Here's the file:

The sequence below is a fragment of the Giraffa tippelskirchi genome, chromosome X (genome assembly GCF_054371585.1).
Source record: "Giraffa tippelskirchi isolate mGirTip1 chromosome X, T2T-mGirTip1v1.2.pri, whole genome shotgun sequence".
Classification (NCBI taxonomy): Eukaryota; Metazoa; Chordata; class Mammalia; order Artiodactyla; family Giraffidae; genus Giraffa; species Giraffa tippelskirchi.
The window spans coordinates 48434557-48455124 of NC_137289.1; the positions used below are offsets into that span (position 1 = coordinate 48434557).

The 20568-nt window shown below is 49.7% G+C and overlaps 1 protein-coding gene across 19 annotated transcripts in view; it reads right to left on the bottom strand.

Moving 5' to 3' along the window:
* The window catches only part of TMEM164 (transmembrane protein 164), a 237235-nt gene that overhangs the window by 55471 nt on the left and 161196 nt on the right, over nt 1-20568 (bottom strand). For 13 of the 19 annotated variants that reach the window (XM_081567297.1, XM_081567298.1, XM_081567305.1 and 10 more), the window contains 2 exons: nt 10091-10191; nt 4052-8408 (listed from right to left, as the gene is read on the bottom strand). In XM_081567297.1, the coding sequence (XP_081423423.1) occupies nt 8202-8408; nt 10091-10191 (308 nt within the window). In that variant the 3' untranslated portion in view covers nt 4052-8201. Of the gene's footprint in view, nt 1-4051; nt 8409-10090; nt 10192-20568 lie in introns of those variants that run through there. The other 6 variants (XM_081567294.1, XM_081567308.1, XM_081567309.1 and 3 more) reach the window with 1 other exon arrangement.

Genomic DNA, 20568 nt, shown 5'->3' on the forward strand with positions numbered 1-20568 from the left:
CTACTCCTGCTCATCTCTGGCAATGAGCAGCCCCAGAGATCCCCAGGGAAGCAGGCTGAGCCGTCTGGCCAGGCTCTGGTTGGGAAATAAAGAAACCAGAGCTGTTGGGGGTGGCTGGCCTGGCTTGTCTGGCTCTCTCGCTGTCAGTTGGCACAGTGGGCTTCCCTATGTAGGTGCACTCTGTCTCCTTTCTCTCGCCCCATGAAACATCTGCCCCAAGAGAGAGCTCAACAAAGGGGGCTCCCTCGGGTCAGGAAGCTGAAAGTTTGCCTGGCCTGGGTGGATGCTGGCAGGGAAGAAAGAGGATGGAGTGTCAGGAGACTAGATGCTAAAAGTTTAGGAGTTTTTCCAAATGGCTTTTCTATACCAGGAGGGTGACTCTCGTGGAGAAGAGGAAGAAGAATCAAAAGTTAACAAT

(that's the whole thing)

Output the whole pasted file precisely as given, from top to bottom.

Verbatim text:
The sequence below is a fragment of the Giraffa tippelskirchi genome, chromosome X (genome assembly GCF_054371585.1).
Source record: "Giraffa tippelskirchi isolate mGirTip1 chromosome X, T2T-mGirTip1v1.2.pri, whole genome shotgun sequence".
Classification (NCBI taxonomy): Eukaryota; Metazoa; Chordata; class Mammalia; order Artiodactyla; family Giraffidae; genus Giraffa; species Giraffa tippelskirchi.
The window spans coordinates 48434557-48455124 of NC_137289.1; the positions used below are offsets into that span (position 1 = coordinate 48434557).

The 20568-nt window shown below is 49.7% G+C and overlaps 1 protein-coding gene across 19 annotated transcripts in view; it reads right to left on the bottom strand.

Moving 5' to 3' along the window:
* The window catches only part of TMEM164 (transmembrane protein 164), a 237235-nt gene that overhangs the window by 55471 nt on the left and 161196 nt on the right, over nt 1-20568 (bottom strand). For 13 of the 19 annotated variants that reach the window (XM_081567297.1, XM_081567298.1, XM_081567305.1 and 10 more), the window contains 2 exons: nt 10091-10191; nt 4052-8408 (listed from right to left, as the gene is read on the bottom strand). In XM_081567297.1, the coding sequence (XP_081423423.1) occupies nt 8202-8408; nt 10091-10191 (308 nt within the window). In that variant the 3' untranslated portion in view covers nt 4052-8201. Of the gene's footprint in view, nt 1-4051; nt 8409-10090; nt 10192-20568 lie in introns of those variants that run through there. The other 6 variants (XM_081567294.1, XM_081567308.1, XM_081567309.1 and 3 more) reach the window with 1 other exon arrangement.

Genomic DNA, 20568 nt, shown 5'->3' on the forward strand with positions numbered 1-20568 from the left:
CTACTCCTGCTCATCTCTGGCAATGAGCAGCCCCAGAGATCCCCAGGGAAGCAGGCTGAGCCGTCTGGCCAGGCTCTGGTTGGGAAATAAAGAAACCAGAGCTGTTGGGGGTGGCTGGCCTGGCTTGTCTGGCTCTCTCGCTGTCAGTTGGCACAGTGGGCTTCCCTATGTAGGTGCACTCTGTCTCCTTTCTCTCGCCCCATGAAACATCTGCCCCAAGAGAGAGCTCAACAAAGGGGGCTCCCTCGGGTCAGGAAGCTGAAAGTTTGCCTGGCCTGGGTGGATGCTGGCAGGGAAGAAAGAGGATGGAGTGTCAGGAGACTAGATGCTAAAAGTTTAGGAGTTTTTCCAAATGGCTTTTCTATACCAGGAGGGTGACTCTCGTGGAGAAGAGGAAGAAGAATCAAAAGTTAACAAT